A House panel on Tuesday heard testimony from the presidents of Harvard, Penn, and MIT.
They were scripted and smug, unable to stay afloat without the security of their talking points. With the klieg lights shining, they made clear they are willing hostages of the poisonous ideological factions on their campuses.
They were there to discuss anti-Semitism on their campuses, but according to this trio, the sources of anti-Semitism on campus are actually external to the institutions they lead—and are otherwise a mystery. "Anti-Semitism is a symptom of ignorance, and the cure for ignorance is knowledge," said Harvard's Claudine Gay. In other words, the cure for anti-Semitism is Harvard.
That's funny, because while we have seen no reports of genocidal marches through Monroe, La., and Fort Wayne, Ind., there have been several through Harvard, Penn, and MIT.
This trio had spent a lot of time rehearsing banal talking points but no time preparing an honest account of what's gone wrong—and why. They professed not to know what percentage of their students were Jews, how many students were under investigation for anti-Semitic incidents, or how much money their institutions receive from regimes bent on the destruction of the Jewish state.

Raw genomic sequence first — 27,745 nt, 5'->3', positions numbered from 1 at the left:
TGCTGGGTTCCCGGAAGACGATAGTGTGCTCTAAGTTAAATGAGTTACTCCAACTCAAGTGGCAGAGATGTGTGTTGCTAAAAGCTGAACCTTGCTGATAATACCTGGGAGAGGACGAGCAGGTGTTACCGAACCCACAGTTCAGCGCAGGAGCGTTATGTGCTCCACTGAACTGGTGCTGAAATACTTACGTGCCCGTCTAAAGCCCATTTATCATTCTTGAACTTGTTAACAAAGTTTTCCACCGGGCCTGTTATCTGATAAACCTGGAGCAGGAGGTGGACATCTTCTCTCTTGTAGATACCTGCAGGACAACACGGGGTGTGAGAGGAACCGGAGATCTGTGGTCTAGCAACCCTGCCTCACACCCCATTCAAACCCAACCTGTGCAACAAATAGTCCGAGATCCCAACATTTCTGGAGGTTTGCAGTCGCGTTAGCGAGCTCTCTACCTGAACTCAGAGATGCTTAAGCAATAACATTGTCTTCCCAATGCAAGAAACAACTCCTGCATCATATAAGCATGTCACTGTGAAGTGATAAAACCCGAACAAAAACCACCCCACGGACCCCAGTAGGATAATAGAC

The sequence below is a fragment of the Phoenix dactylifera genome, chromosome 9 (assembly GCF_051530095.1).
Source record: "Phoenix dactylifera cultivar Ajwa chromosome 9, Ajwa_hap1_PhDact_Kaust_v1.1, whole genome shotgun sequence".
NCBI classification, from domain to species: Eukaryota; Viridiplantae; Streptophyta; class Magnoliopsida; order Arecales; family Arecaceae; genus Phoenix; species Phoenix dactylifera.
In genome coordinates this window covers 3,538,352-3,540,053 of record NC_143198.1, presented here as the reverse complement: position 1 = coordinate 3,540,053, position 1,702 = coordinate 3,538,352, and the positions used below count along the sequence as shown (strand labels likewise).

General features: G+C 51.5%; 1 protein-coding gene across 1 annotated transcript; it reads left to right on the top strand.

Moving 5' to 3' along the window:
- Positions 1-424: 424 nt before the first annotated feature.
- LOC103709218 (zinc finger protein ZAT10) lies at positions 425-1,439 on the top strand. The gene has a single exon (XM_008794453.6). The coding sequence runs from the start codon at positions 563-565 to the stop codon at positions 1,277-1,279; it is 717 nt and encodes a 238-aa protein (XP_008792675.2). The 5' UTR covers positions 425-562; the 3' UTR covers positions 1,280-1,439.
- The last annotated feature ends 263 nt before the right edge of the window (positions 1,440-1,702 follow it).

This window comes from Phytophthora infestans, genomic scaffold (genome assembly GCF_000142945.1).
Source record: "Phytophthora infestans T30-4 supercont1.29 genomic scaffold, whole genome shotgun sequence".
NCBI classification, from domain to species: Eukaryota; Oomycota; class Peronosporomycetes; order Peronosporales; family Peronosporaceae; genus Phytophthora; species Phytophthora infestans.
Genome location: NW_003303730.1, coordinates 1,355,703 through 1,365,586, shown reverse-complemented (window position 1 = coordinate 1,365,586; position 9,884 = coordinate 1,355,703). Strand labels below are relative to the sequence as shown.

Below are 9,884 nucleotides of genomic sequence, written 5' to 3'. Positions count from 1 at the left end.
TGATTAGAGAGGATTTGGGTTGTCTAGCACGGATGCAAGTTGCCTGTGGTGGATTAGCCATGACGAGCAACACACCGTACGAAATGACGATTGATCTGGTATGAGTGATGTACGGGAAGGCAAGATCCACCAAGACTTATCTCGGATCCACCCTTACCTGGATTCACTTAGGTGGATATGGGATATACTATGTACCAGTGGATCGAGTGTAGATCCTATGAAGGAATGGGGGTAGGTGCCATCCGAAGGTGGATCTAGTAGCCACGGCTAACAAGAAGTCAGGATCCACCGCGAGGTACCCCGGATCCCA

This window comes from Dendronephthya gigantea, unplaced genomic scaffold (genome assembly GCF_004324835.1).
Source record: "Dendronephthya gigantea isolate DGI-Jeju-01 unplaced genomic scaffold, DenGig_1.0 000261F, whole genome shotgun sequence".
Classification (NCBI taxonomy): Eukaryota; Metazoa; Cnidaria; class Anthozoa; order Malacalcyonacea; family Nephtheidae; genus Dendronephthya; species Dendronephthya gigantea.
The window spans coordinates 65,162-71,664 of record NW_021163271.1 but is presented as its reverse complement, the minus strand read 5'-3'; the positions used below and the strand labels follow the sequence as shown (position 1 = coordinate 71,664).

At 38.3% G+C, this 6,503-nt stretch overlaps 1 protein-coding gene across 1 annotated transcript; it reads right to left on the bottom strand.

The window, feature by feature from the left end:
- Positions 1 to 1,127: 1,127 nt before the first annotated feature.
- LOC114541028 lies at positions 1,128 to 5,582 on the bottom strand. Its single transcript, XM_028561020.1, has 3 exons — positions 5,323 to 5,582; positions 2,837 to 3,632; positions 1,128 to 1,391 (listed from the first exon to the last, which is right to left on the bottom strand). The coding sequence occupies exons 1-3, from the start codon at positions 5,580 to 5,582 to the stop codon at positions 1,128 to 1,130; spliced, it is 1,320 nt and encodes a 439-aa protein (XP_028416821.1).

Most revealing was the exchange between Gay and Rep. Elise Stefanik (R., N.Y.), a Harvard alumna. Asked whether calls to "globalize the intifada" violated Harvard's code of conduct, Gay said no. (At Harvard, this is what the student newspaper celebrates as evidence that Gay "has forcefully denounced antisemitic rhetoric in recent weeks.")
The most absurd element of Gay's testimony was the conceit that we must tolerate the genocidal rantings of student radicals because Harvard values free speech and free expression oh so much. As the freshmen say, LOL.
May this be the first of many hearings cracking open for public inspection the Ivy League's intellectual rot.